In decades past, it was unusual for businesses to own their office real estate. The exceptions were doctors and dentists, who often converted their homes or parts of their homes into office space. But in today’s market, more and more businesses—law firms, advertising agencies, and financial planning companies, to name a few—are choosing to buy rather than lease.
The attractions are obvious: real estate investment can build equity, increasing a company’s net worth over the long term, particularly in areas with rapidly appreciating property values. Alternatively, the principal’s of a business may choose to purchase a building and lease it back to their own company providing a steady source of rent to offset the loan payments. Owners can also take advantage of tax deductions for mortgage interest and building improvements, as well as special capital gains treatment.
And, for many business owners, the idea of having predictable, fixed payments over the life of a loan rather than the variable costs of fluctuating rents makes great sense. Owners are no longer subject to leasing market conditions and rising rental rates, and have complete control over decisions about remodels, maintenance, and how the space looks and feels to clients and customers.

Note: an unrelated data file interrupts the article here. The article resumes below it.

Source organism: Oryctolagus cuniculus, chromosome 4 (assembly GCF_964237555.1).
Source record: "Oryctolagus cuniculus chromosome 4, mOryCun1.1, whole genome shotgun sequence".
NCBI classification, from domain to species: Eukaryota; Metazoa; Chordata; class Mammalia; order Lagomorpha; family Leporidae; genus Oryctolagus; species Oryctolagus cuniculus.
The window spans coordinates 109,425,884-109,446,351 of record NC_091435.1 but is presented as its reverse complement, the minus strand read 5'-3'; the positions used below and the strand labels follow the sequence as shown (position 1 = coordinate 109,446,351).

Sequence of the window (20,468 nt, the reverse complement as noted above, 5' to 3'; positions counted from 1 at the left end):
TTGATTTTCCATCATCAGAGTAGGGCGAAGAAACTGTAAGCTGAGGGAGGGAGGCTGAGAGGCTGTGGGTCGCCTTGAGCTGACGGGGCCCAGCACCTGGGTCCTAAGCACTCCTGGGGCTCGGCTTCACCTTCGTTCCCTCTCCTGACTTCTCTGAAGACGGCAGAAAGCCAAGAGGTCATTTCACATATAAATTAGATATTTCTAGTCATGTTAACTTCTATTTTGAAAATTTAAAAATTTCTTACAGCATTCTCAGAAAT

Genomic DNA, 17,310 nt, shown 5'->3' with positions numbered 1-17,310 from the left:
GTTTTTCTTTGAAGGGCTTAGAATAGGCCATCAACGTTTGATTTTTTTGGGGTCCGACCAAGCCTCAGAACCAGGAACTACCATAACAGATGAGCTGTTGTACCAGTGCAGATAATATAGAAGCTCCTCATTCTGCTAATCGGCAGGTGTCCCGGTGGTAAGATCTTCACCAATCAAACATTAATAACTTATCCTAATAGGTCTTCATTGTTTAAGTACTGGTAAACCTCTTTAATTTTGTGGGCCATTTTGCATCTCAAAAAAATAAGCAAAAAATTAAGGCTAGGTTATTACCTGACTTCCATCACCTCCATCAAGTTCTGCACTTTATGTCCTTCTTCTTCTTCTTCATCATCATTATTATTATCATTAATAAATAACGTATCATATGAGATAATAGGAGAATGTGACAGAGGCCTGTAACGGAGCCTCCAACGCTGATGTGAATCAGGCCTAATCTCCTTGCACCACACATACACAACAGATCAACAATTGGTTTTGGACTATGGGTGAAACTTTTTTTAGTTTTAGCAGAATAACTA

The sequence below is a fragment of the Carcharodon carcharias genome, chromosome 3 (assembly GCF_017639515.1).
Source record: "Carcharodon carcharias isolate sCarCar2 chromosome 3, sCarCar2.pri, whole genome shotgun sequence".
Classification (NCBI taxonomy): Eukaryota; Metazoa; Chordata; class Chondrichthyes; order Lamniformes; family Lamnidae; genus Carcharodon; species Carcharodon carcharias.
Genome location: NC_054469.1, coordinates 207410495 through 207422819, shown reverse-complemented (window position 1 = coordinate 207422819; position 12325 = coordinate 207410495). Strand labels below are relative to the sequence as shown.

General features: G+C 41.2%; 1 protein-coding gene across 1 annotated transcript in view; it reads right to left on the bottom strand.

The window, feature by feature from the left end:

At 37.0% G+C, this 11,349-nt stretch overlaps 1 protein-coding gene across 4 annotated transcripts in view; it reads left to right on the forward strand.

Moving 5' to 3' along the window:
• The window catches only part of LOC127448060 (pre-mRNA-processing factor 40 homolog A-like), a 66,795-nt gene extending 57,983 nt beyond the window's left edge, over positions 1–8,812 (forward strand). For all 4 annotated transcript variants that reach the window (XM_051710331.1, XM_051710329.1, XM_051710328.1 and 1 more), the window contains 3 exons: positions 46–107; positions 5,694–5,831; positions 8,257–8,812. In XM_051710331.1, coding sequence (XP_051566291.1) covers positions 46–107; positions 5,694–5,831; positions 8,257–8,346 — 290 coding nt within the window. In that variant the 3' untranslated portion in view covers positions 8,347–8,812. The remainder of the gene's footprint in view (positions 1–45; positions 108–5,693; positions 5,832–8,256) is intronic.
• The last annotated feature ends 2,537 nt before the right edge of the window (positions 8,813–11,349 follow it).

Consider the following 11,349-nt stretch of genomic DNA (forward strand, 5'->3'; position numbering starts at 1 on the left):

So what stops businesses from making the leap from lessee to landlord? One obstacle can be the scarcity of available properties. Nationwide, the number of properties available for purchase is usually dwarfed by the number of spaces available to lease.
But the commercial real estate landscape is evolving and new possibilities are opening up. Some developers are catering to businesses that prefer to own their real estate. Small office parks with individual buildings each owned by separate businesses are being developed throughout the country. This set up is ideal for insurance agents, dentists, or virtually any small business requiring 4,000 to 8,000 square feet of office space.
Another possibility for companies looking to buy in prime locations is the office condominium option. Condos are available even in hot downtown and suburban markets, where few buildings are up for sale.